Money market funds have had a rough go of it lately, but those investing in Treasuries still get some perks. For years, they’ve been able to earn interest on cash in overnight repurchase agreements with the safest counterparty on the planet.
Now they can purchase or lend collateral into pools for repurchase agreements, if sponsored by a dealer. They had $16bn of repo transactions outstanding with FICC at the end of September, up from nothing at the start of the year, according to the Office of Financial Research’s money market fund monitor.
Money-market funds aren’t yet involved in GCF repo — but other non-dealer institutions, such as corporations and sovereign wealth funds, were permitted to join those pools in late May. (GCF transactions are backed by high-quality securities, so dealers end up lending out Treasuries or agencies they have on hand at the end of the day, within an agreed-upon range of quality.)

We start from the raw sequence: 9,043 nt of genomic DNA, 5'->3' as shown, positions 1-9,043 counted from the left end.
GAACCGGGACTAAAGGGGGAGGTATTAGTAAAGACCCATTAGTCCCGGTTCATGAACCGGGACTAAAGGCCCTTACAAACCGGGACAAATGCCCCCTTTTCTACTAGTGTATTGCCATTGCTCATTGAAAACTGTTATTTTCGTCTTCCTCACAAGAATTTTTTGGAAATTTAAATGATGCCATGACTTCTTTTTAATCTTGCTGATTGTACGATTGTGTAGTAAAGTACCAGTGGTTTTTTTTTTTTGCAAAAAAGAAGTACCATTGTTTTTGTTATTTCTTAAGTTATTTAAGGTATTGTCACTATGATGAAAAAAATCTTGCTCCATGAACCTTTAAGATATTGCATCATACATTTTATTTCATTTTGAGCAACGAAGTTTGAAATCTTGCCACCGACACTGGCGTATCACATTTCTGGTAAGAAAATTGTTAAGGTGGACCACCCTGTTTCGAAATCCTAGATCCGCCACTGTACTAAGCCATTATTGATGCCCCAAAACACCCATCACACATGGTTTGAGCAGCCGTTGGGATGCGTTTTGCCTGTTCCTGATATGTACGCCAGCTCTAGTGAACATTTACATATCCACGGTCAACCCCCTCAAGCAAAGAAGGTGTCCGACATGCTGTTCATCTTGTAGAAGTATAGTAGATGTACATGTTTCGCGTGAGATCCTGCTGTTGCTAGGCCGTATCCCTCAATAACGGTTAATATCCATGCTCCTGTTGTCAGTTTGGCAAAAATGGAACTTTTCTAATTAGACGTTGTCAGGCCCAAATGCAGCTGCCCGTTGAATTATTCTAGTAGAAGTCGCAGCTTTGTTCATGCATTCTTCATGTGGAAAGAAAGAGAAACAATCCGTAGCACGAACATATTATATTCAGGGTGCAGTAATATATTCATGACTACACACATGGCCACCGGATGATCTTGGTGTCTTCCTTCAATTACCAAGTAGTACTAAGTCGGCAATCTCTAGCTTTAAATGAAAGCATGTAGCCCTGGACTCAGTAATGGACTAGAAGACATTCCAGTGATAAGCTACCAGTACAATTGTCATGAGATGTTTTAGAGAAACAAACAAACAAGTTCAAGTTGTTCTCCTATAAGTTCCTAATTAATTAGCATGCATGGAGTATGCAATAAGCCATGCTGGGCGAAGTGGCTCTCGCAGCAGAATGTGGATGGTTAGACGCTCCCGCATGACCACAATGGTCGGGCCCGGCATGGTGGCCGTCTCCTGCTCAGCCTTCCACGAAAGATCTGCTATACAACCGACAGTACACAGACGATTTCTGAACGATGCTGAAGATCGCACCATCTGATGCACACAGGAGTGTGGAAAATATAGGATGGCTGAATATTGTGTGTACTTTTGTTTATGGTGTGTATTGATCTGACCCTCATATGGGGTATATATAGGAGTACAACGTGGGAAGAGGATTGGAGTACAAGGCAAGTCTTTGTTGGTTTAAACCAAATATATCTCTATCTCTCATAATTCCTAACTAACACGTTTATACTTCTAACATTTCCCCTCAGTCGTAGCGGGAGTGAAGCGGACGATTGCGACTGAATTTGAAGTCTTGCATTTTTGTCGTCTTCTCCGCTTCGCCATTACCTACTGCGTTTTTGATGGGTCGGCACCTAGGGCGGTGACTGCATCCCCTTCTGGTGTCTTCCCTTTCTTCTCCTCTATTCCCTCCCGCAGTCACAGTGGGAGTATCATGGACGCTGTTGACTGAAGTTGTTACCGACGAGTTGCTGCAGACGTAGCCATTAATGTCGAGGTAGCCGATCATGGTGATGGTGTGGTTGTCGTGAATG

The expansion of GCF repo access required dealers to voluntarily give up their privileged access to a safe source of returns on cash (or sometimes, collateral). That’s a tough sell, even after regulations made it more expensive for dealers to intermediate these transactions on behalf of their clients.
Money-market funds can now provide cash or securities in repo transactions, as long as they’re sponsored by a dealer (cough-rentier-cough). That expansion was made possible by a rule change from the Depository Trust & Clearing Corp earlier this year.
It’s not entirely clear that’s the only driving force behind the uptick in the OFR’s volume figures, however. Bank of New York Mellon became a sponsoring member of FICC in early June, and might’ve brought more money market fund clients along with it. Of course, this would still represent a small portion of the total tri-party repo market by volume. In all, there were about $1.6tn of outstanding repo transactions collateralized by Treasuries and agencies in September, according to data from the New York Fed.